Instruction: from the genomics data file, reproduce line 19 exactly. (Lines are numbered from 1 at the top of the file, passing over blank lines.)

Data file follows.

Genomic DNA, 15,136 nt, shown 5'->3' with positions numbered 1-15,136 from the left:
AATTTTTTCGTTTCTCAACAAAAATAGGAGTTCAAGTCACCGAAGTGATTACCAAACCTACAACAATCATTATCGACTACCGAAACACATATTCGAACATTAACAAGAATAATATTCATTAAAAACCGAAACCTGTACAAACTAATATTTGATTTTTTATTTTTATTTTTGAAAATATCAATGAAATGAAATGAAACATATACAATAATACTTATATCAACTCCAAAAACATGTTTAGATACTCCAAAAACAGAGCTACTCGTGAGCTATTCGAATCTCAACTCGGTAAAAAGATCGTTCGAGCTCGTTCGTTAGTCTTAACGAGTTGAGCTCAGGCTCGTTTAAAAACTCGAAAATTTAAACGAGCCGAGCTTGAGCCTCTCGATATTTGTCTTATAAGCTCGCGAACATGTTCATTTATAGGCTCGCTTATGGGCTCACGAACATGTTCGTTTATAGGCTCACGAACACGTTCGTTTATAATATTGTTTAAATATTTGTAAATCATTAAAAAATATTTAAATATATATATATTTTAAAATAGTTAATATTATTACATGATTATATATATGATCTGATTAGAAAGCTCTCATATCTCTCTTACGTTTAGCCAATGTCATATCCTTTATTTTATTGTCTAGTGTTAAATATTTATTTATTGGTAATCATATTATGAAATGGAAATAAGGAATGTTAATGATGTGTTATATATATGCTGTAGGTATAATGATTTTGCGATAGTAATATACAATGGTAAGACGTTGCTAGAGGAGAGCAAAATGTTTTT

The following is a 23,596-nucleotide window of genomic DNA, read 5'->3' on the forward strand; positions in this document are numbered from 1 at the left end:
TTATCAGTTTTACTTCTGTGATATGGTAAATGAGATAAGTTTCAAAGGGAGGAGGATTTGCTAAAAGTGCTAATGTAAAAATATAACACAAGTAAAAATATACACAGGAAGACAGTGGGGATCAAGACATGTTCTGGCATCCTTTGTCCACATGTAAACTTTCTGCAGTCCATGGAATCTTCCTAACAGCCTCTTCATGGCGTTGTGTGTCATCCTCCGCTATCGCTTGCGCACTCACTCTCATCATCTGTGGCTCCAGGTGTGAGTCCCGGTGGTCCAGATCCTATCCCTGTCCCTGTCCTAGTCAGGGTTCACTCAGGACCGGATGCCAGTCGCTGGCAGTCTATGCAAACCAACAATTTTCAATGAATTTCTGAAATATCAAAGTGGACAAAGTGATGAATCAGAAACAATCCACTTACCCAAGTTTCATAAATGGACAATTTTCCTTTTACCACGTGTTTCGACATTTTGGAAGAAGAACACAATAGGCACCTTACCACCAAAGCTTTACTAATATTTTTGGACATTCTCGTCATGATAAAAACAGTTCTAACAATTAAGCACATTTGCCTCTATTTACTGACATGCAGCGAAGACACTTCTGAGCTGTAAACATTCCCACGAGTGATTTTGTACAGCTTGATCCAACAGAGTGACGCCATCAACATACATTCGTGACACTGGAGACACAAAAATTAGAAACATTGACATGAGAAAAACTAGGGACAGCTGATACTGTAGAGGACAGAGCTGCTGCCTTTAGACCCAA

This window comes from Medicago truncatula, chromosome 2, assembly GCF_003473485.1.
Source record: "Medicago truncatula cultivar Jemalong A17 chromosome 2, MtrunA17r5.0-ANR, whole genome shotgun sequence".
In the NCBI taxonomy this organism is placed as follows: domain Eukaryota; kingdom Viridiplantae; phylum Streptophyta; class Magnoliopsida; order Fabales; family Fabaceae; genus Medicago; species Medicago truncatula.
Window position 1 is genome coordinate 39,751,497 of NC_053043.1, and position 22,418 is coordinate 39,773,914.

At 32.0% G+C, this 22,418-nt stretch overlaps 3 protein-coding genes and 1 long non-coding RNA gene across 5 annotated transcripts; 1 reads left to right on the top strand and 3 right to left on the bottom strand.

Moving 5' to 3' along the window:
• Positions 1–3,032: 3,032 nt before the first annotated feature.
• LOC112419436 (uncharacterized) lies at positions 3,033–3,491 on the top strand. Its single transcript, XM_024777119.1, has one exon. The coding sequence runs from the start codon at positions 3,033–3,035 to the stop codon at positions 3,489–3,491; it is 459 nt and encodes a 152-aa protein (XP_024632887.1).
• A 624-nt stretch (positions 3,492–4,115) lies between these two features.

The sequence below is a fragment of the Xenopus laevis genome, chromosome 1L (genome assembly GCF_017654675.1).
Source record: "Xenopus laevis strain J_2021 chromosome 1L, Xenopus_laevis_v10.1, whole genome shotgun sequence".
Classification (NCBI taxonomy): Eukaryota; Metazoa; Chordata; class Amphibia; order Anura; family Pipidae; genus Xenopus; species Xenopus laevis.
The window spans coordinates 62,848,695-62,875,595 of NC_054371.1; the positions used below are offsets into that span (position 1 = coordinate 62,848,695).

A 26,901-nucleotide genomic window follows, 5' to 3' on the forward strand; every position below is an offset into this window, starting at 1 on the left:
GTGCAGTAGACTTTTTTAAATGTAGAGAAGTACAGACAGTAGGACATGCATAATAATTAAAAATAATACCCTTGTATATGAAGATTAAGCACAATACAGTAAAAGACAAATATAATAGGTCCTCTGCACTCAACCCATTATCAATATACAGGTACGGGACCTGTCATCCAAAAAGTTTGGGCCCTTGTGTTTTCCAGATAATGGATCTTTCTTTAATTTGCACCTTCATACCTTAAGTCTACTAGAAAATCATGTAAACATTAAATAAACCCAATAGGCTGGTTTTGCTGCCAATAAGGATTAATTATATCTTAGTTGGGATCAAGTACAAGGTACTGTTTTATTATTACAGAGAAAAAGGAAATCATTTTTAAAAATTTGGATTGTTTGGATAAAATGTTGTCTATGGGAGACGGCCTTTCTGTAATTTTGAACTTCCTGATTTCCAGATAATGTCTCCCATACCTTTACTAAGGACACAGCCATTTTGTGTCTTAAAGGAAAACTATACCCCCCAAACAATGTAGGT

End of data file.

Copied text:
GTGCAGTAGACTTTTTTAAATGTAGAGAAGTACAGACAGTAGGACATGCATAATAATTAAAAATAATACCCTTGTATATGAAGATTAAGCACAATACAGTAAAAGACAAATATAATAGGTCCTCTGCACTCAACCCATTATCAATATACAGGTACGGGACCTGTCATCCAAAAAGTTTGGGCCCTTGTGTTTTCCAGATAATGGATCTTTCTTTAATTTGCACCTTCATACCTTAAGTCTACTAGAAAATCATGTAAACATTAAATAAACCCAATAGGCTGGTTTTGCTGCCAATAAGGATTAATTATATCTTAGTTGGGATCAAGTACAAGGTACTGTTTTATTATTACAGAGAAAAAGGAAATCATTTTTAAAAATTTGGATTGTTTGGATAAAATGTTGTCTATGGGAGACGGCCTTTCTGTAATTTTGAACTTCCTGATTTCCAGATAATGTCTCCCATACCTTTACTAAGGACACAGCCATTTTGTGTCTTAAAGGAAAACTATACCCCCCAAACAATGTAGGT